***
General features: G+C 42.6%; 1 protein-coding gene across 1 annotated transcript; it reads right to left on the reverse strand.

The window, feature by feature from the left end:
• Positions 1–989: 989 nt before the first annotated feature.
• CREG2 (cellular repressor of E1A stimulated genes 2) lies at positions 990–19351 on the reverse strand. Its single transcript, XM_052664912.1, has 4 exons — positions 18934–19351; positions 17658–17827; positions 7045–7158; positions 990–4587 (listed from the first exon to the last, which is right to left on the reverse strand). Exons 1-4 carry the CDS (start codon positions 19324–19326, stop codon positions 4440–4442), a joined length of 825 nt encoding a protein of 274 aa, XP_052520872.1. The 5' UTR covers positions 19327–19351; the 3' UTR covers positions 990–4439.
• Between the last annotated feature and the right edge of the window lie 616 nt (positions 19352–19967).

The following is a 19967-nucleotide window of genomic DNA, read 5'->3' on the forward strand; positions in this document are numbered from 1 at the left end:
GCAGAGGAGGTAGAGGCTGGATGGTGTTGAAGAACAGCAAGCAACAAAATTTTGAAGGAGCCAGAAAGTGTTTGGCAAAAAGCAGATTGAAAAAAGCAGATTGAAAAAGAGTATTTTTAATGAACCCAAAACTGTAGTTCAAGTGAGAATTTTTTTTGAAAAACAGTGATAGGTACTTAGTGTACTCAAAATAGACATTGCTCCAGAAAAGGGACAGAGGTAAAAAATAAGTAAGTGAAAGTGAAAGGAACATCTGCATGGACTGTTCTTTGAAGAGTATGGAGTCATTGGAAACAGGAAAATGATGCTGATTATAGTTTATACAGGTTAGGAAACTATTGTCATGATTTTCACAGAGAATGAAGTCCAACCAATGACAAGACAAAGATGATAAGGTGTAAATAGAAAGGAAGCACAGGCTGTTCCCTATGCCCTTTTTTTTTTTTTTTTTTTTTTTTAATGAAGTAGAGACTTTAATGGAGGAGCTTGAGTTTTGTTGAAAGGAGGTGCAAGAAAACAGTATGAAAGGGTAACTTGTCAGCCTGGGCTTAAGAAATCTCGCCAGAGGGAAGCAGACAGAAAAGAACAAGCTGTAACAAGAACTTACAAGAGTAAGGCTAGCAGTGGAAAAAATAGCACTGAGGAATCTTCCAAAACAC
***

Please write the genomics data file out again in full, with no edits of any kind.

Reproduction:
General features: G+C 42.6%; 1 protein-coding gene across 1 annotated transcript; it reads right to left on the reverse strand.

The window, feature by feature from the left end:
• Positions 1–989: 989 nt before the first annotated feature.
• CREG2 (cellular repressor of E1A stimulated genes 2) lies at positions 990–19351 on the reverse strand. Its single transcript, XM_052664912.1, has 4 exons — positions 18934–19351; positions 17658–17827; positions 7045–7158; positions 990–4587 (listed from the first exon to the last, which is right to left on the reverse strand). Exons 1-4 carry the CDS (start codon positions 19324–19326, stop codon positions 4440–4442), a joined length of 825 nt encoding a protein of 274 aa, XP_052520872.1. The 5' UTR covers positions 19327–19351; the 3' UTR covers positions 990–4439.
• Between the last annotated feature and the right edge of the window lie 616 nt (positions 19352–19967).

The following is a 19967-nucleotide window of genomic DNA, read 5'->3' on the forward strand; positions in this document are numbered from 1 at the left end:
GCAGAGGAGGTAGAGGCTGGATGGTGTTGAAGAACAGCAAGCAACAAAATTTTGAAGGAGCCAGAAAGTGTTTGGCAAAAAGCAGATTGAAAAAAGCAGATTGAAAAAGAGTATTTTTAATGAACCCAAAACTGTAGTTCAAGTGAGAATTTTTTTTGAAAAACAGTGATAGGTACTTAGTGTACTCAAAATAGACATTGCTCCAGAAAAGGGACAGAGGTAAAAAATAAGTAAGTGAAAGTGAAAGGAACATCTGCATGGACTGTTCTTTGAAGAGTATGGAGTCATTGGAAACAGGAAAATGATGCTGATTATAGTTTATACAGGTTAGGAAACTATTGTCATGATTTTCACAGAGAATGAAGTCCAACCAATGACAAGACAAAGATGATAAGGTGTAAATAGAAAGGAAGCACAGGCTGTTCCCTATGCCCTTTTTTTTTTTTTTTTTTTTTTTTAATGAAGTAGAGACTTTAATGGAGGAGCTTGAGTTTTGTTGAAAGGAGGTGCAAGAAAACAGTATGAAAGGGTAACTTGTCAGCCTGGGCTTAAGAAATCTCGCCAGAGGGAAGCAGACAGAAAAGAACAAGCTGTAACAAGAACTTACAAGAGTAAGGCTAGCAGTGGAAAAAATAGCACTGAGGAATCTTCCAAAACAC